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By Garry Cooper
AAMFT Family Feud
Long-simmering dissent about the leadership and direction of the American Association for Marriage and Family Therapy (AAMFT) broke into the open last April, when the New Jersey division sent an impassioned letter to AAMFT division heads, posting it on the national organization's listserv and calling for "organizational transformation to prevent obsolescence." It gave voice to growing concerns that marriage and family therapists (MFTs) have lost their once-prominent position among policymakers, insurers, and the general public as the professionals best equipped to provide couple and family therapy. Furthermore, they claim, AAMFT leadership has become isolated from its members and resistant to open dialogue and fresh ideas. The letter called for long-time AAMFT Executive Director Michael Bowers to resign. At stake, they say, is the viability of the MFT profession.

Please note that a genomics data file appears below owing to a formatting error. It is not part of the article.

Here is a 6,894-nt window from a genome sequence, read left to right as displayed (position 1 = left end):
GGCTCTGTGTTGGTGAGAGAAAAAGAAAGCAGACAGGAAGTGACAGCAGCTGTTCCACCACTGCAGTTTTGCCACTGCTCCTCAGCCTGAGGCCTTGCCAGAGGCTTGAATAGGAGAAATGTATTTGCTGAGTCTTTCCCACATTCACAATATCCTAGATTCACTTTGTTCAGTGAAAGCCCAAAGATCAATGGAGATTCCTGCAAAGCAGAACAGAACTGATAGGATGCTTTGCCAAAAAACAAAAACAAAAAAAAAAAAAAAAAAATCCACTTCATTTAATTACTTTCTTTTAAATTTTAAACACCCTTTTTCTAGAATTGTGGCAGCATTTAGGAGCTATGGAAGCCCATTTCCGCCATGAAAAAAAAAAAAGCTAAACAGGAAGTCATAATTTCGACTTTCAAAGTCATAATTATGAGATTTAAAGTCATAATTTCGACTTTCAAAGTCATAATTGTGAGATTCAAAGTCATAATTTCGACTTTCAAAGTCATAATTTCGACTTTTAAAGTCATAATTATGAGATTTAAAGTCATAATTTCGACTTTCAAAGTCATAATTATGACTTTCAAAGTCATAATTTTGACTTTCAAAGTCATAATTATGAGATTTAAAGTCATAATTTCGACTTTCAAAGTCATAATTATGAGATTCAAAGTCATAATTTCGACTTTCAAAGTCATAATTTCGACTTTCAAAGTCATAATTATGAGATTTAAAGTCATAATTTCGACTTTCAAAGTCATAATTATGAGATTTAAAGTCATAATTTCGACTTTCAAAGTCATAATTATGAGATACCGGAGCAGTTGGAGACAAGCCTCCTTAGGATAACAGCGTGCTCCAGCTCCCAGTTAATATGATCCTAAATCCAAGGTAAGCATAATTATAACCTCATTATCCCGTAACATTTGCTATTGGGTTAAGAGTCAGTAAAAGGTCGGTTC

AAMFT insists it's protecting the profession and has been open to dialogue. It points with pride to the organization's success at establishing MFT licensure in every U.S. state. For well over a year, says Board President Linda Schwallie, "We've been engaged in a comprehensive review of our strategic objectives and have planned for it to extend into 2010."
That response exemplifies the problem, say critics, who insist "the organization has been moving too slowly, focusing on the wrong issues, pursuing stale ideas, and providing only the appearance of listening to its members." Universal state licensure for MFTs, for example, says Maria Seddio, board president of the New Jersey AAMFT division, is a misleading indication of effectiveness when, in the past four years, New Jersey has licensed only one MFT (with one more close to licensure), while losing 56 members last year alone.
AAMFT expresses concern, but not alarm over membership totals. In the past four years, says Schwallie, student membership has increased by 9 percent and associate membership (the level between student and clinical) by 29 percent, while clinical membership "has remained level," and there's been "a modest growth" in licensed MFTs nationwide. Calling that kind of response obfuscation, Seddio says that AAMFT should release raw, year-by-year numbers.